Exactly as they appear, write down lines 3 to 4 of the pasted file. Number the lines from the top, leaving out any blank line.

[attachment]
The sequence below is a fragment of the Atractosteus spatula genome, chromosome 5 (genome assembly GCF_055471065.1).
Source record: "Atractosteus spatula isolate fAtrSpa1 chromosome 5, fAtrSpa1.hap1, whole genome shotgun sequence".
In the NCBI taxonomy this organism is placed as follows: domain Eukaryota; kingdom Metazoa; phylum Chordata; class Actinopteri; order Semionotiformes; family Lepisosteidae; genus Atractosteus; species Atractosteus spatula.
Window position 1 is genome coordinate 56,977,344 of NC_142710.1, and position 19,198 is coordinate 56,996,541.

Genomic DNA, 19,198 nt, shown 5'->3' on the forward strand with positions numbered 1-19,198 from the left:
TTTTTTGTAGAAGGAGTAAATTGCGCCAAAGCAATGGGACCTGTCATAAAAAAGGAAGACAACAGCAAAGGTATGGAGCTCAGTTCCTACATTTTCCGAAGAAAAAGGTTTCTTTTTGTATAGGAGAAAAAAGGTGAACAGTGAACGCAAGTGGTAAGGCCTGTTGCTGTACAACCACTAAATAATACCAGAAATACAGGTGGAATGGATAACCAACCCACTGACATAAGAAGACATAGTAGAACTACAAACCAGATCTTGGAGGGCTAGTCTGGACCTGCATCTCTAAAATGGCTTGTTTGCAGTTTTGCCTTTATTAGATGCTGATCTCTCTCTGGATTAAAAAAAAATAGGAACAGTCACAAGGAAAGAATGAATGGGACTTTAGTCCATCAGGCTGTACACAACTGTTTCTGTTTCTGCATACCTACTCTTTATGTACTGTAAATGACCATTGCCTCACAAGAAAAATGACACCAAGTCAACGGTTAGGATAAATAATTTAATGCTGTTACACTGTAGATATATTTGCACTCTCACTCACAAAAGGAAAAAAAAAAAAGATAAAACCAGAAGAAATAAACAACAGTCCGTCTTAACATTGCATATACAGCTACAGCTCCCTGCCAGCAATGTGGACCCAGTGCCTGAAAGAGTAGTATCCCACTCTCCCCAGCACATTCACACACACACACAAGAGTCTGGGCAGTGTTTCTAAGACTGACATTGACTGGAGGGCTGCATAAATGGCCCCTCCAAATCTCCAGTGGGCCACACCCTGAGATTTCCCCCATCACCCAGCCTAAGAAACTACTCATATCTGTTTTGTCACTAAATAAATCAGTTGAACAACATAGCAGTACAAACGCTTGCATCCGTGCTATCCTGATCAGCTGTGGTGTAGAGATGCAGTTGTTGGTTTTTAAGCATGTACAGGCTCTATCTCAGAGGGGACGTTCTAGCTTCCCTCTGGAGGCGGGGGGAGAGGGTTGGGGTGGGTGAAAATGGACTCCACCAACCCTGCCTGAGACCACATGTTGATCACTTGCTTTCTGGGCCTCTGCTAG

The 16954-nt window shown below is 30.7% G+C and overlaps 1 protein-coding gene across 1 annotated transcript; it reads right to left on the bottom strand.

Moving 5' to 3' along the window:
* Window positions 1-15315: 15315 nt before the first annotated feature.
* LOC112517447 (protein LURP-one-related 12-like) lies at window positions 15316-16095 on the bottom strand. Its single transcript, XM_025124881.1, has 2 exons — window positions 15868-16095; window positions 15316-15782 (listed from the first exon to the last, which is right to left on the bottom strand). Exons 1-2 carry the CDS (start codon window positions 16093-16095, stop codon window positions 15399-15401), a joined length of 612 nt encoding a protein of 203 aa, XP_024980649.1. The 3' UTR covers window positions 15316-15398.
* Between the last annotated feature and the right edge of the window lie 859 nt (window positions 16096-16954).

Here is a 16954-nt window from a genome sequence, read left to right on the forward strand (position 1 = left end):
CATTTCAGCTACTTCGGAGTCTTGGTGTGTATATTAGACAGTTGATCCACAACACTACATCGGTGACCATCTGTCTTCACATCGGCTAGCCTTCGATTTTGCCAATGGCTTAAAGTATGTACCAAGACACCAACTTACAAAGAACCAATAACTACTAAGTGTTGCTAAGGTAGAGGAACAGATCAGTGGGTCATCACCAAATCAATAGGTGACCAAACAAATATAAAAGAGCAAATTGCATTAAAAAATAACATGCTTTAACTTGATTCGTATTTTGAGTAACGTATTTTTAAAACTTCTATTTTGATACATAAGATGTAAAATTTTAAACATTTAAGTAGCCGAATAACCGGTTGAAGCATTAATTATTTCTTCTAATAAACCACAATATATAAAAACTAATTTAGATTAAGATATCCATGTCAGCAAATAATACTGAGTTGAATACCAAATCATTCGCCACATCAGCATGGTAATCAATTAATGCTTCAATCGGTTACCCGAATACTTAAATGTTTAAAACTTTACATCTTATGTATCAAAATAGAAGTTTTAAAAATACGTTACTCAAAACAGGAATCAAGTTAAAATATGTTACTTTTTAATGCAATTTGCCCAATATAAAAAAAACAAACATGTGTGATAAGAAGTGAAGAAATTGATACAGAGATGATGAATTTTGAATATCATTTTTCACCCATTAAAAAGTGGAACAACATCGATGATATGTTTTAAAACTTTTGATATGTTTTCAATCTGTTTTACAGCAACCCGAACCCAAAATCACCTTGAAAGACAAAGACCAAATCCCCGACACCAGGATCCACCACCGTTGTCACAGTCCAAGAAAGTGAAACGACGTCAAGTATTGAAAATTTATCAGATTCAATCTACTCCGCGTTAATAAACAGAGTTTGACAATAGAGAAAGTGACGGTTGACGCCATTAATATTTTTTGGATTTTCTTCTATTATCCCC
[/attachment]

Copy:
In the NCBI taxonomy this organism is placed as follows: domain Eukaryota; kingdom Metazoa; phylum Chordata; class Actinopteri; order Semionotiformes; family Lepisosteidae; genus Atractosteus; species Atractosteus spatula.
Window position 1 is genome coordinate 56,977,344 of NC_142710.1, and position 19,198 is coordinate 56,996,541.